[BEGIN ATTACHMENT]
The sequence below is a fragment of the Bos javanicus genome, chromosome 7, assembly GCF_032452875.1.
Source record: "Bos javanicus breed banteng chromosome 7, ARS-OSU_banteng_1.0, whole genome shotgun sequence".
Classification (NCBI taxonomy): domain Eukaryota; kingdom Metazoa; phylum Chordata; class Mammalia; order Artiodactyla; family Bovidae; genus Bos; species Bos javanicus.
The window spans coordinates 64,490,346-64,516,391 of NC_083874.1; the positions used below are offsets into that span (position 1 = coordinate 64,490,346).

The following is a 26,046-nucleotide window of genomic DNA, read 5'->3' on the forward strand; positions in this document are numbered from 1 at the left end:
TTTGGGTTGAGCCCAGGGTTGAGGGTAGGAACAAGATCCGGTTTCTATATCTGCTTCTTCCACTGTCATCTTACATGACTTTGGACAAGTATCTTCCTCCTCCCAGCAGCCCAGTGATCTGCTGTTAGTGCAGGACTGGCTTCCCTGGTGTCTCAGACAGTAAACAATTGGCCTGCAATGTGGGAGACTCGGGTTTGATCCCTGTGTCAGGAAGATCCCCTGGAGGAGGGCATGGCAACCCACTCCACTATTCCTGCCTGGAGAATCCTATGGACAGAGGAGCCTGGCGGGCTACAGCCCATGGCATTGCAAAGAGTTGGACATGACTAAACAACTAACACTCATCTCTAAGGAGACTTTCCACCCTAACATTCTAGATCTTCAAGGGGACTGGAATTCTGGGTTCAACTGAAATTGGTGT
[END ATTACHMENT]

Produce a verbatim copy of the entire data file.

The sequence below is a fragment of the Bos javanicus genome, chromosome 7, assembly GCF_032452875.1.
Source record: "Bos javanicus breed banteng chromosome 7, ARS-OSU_banteng_1.0, whole genome shotgun sequence".
Classification (NCBI taxonomy): domain Eukaryota; kingdom Metazoa; phylum Chordata; class Mammalia; order Artiodactyla; family Bovidae; genus Bos; species Bos javanicus.
The window spans coordinates 64,490,346-64,516,391 of NC_083874.1; the positions used below are offsets into that span (position 1 = coordinate 64,490,346).

The following is a 26,046-nucleotide window of genomic DNA, read 5'->3' on the forward strand; positions in this document are numbered from 1 at the left end:
TTTGGGTTGAGCCCAGGGTTGAGGGTAGGAACAAGATCCGGTTTCTATATCTGCTTCTTCCACTGTCATCTTACATGACTTTGGACAAGTATCTTCCTCCTCCCAGCAGCCCAGTGATCTGCTGTTAGTGCAGGACTGGCTTCCCTGGTGTCTCAGACAGTAAACAATTGGCCTGCAATGTGGGAGACTCGGGTTTGATCCCTGTGTCAGGAAGATCCCCTGGAGGAGGGCATGGCAACCCACTCCACTATTCCTGCCTGGAGAATCCTATGGACAGAGGAGCCTGGCGGGCTACAGCCCATGGCATTGCAAAGAGTTGGACATGACTAAACAACTAACACTCATCTCTAAGGAGACTTTCCACCCTAACATTCTAGATCTTCAAGGGGACTGGAATTCTGGGTTCAACTGAAATTGGTGT